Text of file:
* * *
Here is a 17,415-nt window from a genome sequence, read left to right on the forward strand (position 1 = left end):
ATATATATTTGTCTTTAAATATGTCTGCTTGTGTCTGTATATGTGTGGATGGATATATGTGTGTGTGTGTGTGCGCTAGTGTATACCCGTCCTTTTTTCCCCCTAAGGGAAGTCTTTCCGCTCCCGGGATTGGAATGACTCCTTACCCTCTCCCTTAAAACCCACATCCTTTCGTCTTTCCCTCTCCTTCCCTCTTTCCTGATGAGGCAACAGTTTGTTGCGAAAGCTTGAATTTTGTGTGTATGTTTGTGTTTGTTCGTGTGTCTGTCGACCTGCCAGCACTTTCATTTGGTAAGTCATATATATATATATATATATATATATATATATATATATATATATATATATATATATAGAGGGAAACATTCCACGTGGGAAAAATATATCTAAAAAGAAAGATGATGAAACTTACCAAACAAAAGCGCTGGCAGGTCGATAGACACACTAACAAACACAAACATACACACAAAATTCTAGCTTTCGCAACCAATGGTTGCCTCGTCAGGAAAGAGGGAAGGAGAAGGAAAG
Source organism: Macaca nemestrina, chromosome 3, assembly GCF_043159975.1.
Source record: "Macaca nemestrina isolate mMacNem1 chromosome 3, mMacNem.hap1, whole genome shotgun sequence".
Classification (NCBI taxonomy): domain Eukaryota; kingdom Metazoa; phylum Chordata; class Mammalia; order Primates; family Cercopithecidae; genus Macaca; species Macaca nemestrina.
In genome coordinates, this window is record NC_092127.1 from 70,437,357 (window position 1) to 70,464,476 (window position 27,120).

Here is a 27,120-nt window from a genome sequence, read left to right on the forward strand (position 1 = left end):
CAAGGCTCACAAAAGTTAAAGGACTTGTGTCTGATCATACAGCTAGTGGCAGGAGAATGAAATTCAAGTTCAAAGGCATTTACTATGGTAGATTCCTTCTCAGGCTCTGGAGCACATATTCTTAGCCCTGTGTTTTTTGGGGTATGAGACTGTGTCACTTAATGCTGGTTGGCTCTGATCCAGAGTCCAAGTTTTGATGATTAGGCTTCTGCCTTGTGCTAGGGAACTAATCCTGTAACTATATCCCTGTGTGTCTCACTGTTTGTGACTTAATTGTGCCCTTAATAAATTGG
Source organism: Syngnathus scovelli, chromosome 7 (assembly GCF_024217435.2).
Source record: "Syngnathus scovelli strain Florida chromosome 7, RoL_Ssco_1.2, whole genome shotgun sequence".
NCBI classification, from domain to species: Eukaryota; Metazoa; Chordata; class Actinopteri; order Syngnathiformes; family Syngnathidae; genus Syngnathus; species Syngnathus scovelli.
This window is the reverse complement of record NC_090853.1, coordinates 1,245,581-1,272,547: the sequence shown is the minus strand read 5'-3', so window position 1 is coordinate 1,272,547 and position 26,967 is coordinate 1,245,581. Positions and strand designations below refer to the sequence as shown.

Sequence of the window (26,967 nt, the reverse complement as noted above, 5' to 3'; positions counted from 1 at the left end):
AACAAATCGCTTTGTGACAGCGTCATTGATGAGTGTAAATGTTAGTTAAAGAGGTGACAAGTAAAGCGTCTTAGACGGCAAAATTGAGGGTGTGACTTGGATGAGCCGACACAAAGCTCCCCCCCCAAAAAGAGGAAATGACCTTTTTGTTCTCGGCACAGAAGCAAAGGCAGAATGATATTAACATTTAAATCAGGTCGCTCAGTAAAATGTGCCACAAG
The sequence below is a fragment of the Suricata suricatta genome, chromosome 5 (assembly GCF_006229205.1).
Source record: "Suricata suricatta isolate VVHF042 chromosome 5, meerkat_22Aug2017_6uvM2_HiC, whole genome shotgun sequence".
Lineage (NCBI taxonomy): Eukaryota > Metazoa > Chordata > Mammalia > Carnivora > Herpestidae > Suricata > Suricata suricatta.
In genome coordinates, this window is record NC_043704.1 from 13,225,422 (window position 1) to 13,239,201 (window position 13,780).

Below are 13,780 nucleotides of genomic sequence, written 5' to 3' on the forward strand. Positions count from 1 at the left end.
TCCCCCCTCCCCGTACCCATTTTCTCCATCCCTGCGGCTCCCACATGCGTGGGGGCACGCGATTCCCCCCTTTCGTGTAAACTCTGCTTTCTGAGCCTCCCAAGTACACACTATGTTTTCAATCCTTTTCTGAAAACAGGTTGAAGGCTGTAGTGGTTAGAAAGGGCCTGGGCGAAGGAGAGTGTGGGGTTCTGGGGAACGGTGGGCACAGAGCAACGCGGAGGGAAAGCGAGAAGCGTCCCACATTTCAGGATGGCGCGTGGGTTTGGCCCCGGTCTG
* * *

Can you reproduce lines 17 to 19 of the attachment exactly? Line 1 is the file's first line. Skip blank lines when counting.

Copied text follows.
Lineage (NCBI taxonomy): Eukaryota > Metazoa > Chordata > Mammalia > Carnivora > Herpestidae > Suricata > Suricata suricatta.
In genome coordinates, this window is record NC_043704.1 from 13,225,422 (window position 1) to 13,239,201 (window position 13,780).

Below are 13,780 nucleotides of genomic sequence, written 5' to 3' on the forward strand. Positions count from 1 at the left end.